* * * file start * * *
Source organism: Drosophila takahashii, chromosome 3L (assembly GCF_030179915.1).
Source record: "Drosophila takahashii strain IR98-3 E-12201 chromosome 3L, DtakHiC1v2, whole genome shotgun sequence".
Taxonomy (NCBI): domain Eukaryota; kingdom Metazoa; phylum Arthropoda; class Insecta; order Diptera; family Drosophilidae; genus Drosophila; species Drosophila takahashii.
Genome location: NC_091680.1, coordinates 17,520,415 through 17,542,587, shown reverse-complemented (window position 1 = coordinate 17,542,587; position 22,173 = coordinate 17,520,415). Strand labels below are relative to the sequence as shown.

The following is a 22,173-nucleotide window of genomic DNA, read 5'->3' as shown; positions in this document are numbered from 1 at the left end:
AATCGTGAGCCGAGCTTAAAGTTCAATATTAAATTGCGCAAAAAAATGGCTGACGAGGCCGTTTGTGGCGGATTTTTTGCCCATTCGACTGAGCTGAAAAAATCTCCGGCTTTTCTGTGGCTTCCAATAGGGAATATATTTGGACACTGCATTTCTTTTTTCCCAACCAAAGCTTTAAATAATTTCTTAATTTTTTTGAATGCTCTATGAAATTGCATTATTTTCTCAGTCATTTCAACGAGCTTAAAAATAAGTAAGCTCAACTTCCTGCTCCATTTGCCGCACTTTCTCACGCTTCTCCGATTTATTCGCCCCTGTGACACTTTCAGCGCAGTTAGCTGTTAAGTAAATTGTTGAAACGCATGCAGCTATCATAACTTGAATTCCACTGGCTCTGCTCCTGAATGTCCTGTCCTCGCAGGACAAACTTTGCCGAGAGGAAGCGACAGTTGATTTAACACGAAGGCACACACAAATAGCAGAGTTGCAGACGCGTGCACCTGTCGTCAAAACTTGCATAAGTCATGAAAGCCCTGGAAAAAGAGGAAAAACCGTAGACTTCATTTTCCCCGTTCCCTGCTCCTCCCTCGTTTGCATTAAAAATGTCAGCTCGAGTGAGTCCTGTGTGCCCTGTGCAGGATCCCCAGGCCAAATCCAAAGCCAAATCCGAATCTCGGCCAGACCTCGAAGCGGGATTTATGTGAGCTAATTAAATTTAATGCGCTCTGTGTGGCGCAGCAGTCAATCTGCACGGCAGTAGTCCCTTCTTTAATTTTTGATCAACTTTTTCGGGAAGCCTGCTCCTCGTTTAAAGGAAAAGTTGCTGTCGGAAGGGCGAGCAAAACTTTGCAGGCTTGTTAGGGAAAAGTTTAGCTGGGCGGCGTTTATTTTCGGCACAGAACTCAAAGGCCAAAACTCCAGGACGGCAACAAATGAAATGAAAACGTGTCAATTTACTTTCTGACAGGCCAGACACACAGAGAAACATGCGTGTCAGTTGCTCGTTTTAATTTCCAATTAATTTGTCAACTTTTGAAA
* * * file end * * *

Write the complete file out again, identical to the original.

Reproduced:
Source organism: Drosophila takahashii, chromosome 3L (assembly GCF_030179915.1).
Source record: "Drosophila takahashii strain IR98-3 E-12201 chromosome 3L, DtakHiC1v2, whole genome shotgun sequence".
Taxonomy (NCBI): domain Eukaryota; kingdom Metazoa; phylum Arthropoda; class Insecta; order Diptera; family Drosophilidae; genus Drosophila; species Drosophila takahashii.
Genome location: NC_091680.1, coordinates 17,520,415 through 17,542,587, shown reverse-complemented (window position 1 = coordinate 17,542,587; position 22,173 = coordinate 17,520,415). Strand labels below are relative to the sequence as shown.

The following is a 22,173-nucleotide window of genomic DNA, read 5'->3' as shown; positions in this document are numbered from 1 at the left end:
AATCGTGAGCCGAGCTTAAAGTTCAATATTAAATTGCGCAAAAAAATGGCTGACGAGGCCGTTTGTGGCGGATTTTTTGCCCATTCGACTGAGCTGAAAAAATCTCCGGCTTTTCTGTGGCTTCCAATAGGGAATATATTTGGACACTGCATTTCTTTTTTCCCAACCAAAGCTTTAAATAATTTCTTAATTTTTTTGAATGCTCTATGAAATTGCATTATTTTCTCAGTCATTTCAACGAGCTTAAAAATAAGTAAGCTCAACTTCCTGCTCCATTTGCCGCACTTTCTCACGCTTCTCCGATTTATTCGCCCCTGTGACACTTTCAGCGCAGTTAGCTGTTAAGTAAATTGTTGAAACGCATGCAGCTATCATAACTTGAATTCCACTGGCTCTGCTCCTGAATGTCCTGTCCTCGCAGGACAAACTTTGCCGAGAGGAAGCGACAGTTGATTTAACACGAAGGCACACACAAATAGCAGAGTTGCAGACGCGTGCACCTGTCGTCAAAACTTGCATAAGTCATGAAAGCCCTGGAAAAAGAGGAAAAACCGTAGACTTCATTTTCCCCGTTCCCTGCTCCTCCCTCGTTTGCATTAAAAATGTCAGCTCGAGTGAGTCCTGTGTGCCCTGTGCAGGATCCCCAGGCCAAATCCAAAGCCAAATCCGAATCTCGGCCAGACCTCGAAGCGGGATTTATGTGAGCTAATTAAATTTAATGCGCTCTGTGTGGCGCAGCAGTCAATCTGCACGGCAGTAGTCCCTTCTTTAATTTTTGATCAACTTTTTCGGGAAGCCTGCTCCTCGTTTAAAGGAAAAGTTGCTGTCGGAAGGGCGAGCAAAACTTTGCAGGCTTGTTAGGGAAAAGTTTAGCTGGGCGGCGTTTATTTTCGGCACAGAACTCAAAGGCCAAAACTCCAGGACGGCAACAAATGAAATGAAAACGTGTCAATTTACTTTCTGACAGGCCAGACACACAGAGAAACATGCGTGTCAGTTGCTCGTTTTAATTTCCAATTAATTTGTCAACTTTTGAAA